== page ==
“It should examine me, the Minister of Defense, it should examine the Prime Minister, the Chief of Staff and the head of the Shin Bet, the IDF, and the national bodies subordinate to the government,” Gallant said.

A commission “must examine the intelligence and operational failure of the events of the 7th October,” as well as examine “the errors made in assessing the enemy’s capabilities and in warning of its intentions  - that culminated on the 7th of October,” Gallant said.

Focus on 13 hostages

One focus of the inquiry into events at Be’eri on October 7 was the effort to save 13 people held hostage in a house at the kibbutz.

There had been speculation that the hostages had been killed by tank fire from the Israeli military as it tried to force entry to the house, but the inquiry found that Hamas operatives at the house probably killed the hostages.

“After gunfire was heard from within the house and the terrorists communicated their intent to commit suicide and kill the hostages, the security forces decided to breach the house to attempt to save the hostages, and conducted combat operations under difficult conditions,” the inquiry concluded.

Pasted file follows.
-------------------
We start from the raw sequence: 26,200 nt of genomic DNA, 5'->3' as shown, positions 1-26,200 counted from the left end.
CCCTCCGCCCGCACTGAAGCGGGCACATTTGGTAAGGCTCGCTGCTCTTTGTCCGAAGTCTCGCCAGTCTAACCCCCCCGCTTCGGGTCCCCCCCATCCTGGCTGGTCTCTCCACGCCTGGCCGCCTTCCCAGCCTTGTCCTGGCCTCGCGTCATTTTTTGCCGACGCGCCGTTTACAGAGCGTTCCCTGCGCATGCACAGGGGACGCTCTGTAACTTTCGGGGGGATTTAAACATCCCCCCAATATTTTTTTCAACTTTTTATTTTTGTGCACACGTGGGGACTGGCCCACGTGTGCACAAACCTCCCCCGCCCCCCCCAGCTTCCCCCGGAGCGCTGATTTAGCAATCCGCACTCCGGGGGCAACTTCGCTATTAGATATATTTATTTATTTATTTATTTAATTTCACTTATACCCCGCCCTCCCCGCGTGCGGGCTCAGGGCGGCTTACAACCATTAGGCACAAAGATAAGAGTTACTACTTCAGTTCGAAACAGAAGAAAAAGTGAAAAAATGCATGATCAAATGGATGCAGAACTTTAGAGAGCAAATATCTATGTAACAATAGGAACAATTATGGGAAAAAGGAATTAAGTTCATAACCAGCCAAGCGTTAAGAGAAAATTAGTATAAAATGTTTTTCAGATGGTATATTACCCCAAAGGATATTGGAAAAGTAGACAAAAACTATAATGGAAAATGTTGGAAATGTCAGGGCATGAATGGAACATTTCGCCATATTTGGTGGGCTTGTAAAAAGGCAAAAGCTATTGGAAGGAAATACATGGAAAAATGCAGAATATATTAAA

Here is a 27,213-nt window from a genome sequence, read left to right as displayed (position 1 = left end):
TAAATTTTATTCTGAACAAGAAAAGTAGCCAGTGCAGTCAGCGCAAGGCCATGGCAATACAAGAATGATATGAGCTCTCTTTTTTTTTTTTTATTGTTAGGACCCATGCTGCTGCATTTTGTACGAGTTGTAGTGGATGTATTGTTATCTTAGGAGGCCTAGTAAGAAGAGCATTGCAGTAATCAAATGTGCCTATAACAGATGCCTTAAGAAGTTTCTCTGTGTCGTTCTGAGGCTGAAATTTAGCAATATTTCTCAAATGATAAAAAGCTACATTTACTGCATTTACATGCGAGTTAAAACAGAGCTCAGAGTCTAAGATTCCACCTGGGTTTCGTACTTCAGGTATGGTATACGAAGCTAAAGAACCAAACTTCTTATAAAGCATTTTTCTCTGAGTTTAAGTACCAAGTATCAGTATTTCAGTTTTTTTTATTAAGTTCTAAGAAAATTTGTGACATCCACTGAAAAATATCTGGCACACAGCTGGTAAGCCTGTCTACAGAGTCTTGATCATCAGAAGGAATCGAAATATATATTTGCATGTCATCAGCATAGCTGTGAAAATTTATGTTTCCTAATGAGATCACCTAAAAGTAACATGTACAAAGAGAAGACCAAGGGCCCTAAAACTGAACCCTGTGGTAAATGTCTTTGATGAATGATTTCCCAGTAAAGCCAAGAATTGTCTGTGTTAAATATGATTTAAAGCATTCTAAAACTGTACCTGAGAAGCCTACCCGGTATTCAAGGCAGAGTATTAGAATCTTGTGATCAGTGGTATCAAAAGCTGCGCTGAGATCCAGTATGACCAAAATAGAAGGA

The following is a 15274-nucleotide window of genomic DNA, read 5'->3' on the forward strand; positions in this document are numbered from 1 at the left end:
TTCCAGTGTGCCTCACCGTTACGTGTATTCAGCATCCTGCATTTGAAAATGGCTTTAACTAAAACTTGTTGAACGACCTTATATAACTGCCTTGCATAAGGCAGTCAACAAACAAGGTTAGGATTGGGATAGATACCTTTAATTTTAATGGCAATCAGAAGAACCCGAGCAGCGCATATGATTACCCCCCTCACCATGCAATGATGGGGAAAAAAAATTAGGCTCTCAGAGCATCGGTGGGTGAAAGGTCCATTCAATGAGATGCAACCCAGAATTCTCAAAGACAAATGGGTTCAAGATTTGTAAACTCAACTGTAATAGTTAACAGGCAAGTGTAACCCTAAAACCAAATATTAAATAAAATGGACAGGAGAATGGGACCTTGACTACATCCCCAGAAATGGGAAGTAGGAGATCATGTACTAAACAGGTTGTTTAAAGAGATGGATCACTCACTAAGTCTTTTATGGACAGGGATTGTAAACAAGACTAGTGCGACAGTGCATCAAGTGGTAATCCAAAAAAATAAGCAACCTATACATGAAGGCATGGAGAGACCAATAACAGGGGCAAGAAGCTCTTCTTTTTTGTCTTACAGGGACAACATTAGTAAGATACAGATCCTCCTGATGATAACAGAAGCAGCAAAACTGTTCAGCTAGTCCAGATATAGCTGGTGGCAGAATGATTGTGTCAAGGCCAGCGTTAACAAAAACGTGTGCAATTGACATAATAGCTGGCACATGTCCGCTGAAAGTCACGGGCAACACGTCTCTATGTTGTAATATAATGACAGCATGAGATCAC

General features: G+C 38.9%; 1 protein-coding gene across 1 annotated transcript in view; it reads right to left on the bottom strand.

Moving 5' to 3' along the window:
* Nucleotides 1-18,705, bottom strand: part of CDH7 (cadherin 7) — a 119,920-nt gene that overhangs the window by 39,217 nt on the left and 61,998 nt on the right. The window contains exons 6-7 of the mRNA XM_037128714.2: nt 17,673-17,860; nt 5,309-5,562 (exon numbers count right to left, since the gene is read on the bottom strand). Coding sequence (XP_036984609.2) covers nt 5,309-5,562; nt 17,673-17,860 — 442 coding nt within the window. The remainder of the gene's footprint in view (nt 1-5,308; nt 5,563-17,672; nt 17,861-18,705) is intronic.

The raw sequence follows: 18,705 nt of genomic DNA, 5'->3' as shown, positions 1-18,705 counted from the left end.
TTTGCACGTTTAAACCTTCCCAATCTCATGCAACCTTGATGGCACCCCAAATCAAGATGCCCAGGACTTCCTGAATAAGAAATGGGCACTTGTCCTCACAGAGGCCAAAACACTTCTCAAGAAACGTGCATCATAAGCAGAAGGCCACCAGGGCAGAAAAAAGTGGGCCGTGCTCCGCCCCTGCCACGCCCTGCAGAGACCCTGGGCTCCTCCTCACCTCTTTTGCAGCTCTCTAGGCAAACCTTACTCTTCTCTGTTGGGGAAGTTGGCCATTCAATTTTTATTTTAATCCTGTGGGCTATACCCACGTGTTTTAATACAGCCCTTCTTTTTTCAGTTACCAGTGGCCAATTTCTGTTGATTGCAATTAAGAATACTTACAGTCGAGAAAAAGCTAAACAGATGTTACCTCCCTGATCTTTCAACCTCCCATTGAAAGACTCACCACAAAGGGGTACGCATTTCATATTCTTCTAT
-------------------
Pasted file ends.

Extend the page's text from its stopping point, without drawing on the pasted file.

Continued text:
It said that “commanders and forces made professional and responsible decisions, and fully exhausted negotiation efforts. The tank fire towards the area near the house was carried out professionally, with a joint decision made by commanders from all the security organizations after careful consideration… with the intent to apply pressure to the terrorists and save the civilians held hostage inside.”

“The team determined that, based on the information reviewed and to the best of their understanding, no civilians inside the building were harmed by tank shell fire, except for an isolated incident outside the building where two civilians were injured by shrapnel,” it continued. “The team determined that most of the hostages were likely murdered by the terrorists, and further inquiries and reviews of additional findings are necessary.”

Regarding the conclusions, Halevi said, “In such events, the commander on the ground must make difficult decisions with the goal of saving as many civilians as possible. The inquiry revealed that this value guided the decision-making of the commanders on the ground during this event.”

Hagari said later Thursday that the IDF had been trying to carry out negotiations with Hamas but those failed.

“The decision to carry out a rescue attempt under fire was made after all attempts to hold negotiations to rescue the hostages were exhausted, and after a long burst of gunfire was heard from inside the house, which raised the suspicion that the hostages were being murdered,” he said.